Aural hematomas occur when blood collects under the skin of your pet's ear flap, or pinna. This pet health condition can occur in both dogs and cats; however, it is more common in canines with floppy ears. Typically, it results after some form of trauma or injury to the pinna.
How it Affects your pet
What an aural hematoma can do to your dog or cat depends on how severe the condition is and what the cause of it is. However, when left untreated, if your pet continues to scratch at its ear, infections, scarring and deformed ear flaps can result. Additionally, healing will be practically impossible if your dog or cat continues to scratch.
Symptoms of aural hematomas in pets are easy to spot and they are similar in virtually any situation. If your pet exhibits any of these warning signs, it likely has an aural hematoma, and you should take your pet to a veterinarian right away. Lumps or Swelling of the Ear Flaps, Squishy Lumps on the Ear Flaps, Sensitive Ears, Shaking of the Head, Scratching and Pawing at the Ears, Bloody or Pus-Like Discharge from the Ears, Open Lesions on the Ear Flaps, Pain and Fever.
The best method for treating aural hematomas in pets is surgery. Your veterinarian will surgically open the ear, drain the fluid from the hematoma and remove any dead clots and fibrin. After surgery, antibiotics and anti-inflammatory medications will be necessary. You will need to keep the surgical site clean with peroxide for about two weeks after surgery, and your veterinarian will need to perform a final examination to ensure that the ear has healed properly. Additionally, if ear mites or wax build-up is present, these conditions will need to be treated as well.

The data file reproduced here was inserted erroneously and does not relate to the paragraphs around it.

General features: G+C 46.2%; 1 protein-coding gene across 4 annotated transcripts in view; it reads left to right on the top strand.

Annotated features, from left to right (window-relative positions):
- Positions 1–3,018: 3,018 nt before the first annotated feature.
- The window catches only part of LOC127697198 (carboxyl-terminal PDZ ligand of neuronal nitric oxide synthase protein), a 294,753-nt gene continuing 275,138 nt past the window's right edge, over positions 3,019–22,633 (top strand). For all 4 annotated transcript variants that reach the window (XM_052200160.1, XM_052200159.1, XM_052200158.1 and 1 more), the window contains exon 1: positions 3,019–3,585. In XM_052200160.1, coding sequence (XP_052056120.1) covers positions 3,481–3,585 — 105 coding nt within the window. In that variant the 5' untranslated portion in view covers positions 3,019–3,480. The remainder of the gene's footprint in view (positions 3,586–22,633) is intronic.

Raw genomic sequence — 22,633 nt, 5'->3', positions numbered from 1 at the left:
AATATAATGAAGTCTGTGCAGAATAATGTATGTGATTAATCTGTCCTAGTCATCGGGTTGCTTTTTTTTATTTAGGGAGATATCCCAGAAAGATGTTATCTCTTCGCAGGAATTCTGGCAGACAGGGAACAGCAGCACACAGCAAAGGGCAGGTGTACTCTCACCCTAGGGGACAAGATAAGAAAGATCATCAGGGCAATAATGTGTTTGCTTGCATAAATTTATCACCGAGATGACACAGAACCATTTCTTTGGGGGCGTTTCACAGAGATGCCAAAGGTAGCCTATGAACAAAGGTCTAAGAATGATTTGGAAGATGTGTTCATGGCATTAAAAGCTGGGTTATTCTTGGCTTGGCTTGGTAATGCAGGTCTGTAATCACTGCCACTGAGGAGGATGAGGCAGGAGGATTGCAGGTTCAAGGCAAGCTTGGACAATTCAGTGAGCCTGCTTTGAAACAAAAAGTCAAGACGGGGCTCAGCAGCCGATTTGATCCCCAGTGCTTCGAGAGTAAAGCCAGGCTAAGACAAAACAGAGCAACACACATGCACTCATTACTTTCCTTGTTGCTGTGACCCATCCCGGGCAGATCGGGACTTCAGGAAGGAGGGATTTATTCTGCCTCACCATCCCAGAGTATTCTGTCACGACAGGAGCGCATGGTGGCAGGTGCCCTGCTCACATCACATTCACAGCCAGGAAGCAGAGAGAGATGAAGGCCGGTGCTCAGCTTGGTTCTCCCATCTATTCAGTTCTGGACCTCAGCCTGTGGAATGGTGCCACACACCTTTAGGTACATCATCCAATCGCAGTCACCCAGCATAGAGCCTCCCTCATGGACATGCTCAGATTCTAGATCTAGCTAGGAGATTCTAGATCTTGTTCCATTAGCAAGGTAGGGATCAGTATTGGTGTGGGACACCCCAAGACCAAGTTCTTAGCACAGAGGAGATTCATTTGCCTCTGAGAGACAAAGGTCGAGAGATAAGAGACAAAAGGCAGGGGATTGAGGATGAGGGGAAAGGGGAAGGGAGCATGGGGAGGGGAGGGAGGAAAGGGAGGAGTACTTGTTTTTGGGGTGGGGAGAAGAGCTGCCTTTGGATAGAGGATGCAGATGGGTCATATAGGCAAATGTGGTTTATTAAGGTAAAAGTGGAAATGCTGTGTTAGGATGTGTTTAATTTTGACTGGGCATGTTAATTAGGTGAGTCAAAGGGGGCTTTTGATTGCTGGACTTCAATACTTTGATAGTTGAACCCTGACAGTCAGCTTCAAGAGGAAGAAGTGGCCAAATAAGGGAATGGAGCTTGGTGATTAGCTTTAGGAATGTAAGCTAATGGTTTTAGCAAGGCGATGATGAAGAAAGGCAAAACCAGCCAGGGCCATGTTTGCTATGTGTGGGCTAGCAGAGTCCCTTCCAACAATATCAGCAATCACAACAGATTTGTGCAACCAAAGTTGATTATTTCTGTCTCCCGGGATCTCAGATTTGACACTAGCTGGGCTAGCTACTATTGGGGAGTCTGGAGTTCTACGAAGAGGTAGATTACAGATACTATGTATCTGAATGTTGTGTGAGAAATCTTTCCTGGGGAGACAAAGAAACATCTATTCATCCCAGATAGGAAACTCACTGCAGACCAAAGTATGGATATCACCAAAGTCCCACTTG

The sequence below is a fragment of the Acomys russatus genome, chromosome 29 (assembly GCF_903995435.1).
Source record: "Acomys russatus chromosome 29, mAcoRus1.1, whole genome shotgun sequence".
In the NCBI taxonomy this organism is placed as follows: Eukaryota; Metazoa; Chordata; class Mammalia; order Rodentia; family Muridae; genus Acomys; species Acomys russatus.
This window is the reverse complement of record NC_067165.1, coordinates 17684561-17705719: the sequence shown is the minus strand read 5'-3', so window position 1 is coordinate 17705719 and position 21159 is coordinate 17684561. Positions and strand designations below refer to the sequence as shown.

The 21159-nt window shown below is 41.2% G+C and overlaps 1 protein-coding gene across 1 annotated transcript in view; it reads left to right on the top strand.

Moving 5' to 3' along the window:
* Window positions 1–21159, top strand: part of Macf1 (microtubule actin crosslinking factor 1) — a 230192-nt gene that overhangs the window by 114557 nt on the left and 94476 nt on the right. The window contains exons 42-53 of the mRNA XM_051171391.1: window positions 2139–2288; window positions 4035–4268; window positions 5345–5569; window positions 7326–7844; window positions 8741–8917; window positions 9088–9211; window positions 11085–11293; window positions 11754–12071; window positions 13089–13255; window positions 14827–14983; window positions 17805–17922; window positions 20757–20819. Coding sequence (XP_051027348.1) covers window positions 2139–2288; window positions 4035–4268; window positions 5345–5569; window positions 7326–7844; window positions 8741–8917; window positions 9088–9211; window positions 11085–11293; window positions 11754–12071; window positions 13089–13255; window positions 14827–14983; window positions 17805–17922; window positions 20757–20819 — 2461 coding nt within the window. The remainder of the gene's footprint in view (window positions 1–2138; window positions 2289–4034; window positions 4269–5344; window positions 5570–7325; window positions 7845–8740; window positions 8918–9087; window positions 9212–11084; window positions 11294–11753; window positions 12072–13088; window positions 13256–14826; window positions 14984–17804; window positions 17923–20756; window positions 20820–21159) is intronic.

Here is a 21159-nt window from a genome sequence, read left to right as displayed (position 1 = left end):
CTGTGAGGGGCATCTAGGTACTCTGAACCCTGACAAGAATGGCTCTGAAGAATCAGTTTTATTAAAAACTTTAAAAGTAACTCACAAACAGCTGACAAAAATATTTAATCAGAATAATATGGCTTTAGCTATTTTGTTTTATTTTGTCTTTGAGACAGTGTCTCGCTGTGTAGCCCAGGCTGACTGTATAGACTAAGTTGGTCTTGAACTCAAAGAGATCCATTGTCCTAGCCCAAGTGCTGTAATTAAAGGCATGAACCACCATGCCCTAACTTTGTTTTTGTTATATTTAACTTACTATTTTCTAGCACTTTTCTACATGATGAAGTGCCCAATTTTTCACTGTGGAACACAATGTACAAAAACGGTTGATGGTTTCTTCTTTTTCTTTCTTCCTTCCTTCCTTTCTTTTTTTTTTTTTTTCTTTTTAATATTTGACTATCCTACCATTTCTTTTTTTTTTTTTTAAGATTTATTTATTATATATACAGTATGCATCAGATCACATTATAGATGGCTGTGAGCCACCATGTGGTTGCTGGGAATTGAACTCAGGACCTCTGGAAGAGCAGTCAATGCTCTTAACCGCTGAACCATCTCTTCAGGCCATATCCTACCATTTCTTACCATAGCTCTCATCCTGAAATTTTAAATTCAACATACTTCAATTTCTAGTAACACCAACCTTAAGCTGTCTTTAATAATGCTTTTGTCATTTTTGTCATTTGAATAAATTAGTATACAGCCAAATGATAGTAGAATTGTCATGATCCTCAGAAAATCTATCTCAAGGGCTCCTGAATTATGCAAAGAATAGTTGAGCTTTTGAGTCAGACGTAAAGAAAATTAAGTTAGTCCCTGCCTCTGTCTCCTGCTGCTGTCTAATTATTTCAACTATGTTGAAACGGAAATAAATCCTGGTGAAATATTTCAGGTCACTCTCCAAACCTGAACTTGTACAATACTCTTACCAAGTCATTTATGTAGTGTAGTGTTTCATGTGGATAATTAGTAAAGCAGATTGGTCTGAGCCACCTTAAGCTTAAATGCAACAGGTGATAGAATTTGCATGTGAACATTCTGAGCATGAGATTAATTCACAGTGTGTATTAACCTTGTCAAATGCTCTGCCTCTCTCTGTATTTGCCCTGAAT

While any dogs and cats can develop aural hematomas, they are most common in canines with floppy, drop-ears. Some of the breeds that commonly experience this condition are listed here: Basset Hounds, Beagles, Irish Setters, Gordon Setters, English Setters, Golden Retrievers, Labrador Retrievers, American and English Cocker Spaniels, Black and Tan Coonhounds, Dachshunds, Bloodhounds, English Toy Spaniels, and Any Other Breeds with Floppy Ears.
Aural Hematoma Affects
- What an aural hematoma can do to your dog or cat depends on how severe the condition is and what the cause of it is. However, when left untreated, if your pet continues to scratch at its ear, infections, scarring and deformed ear flaps can result. Additionally, healing will be practically impossible if your dog or cat continues to scratch.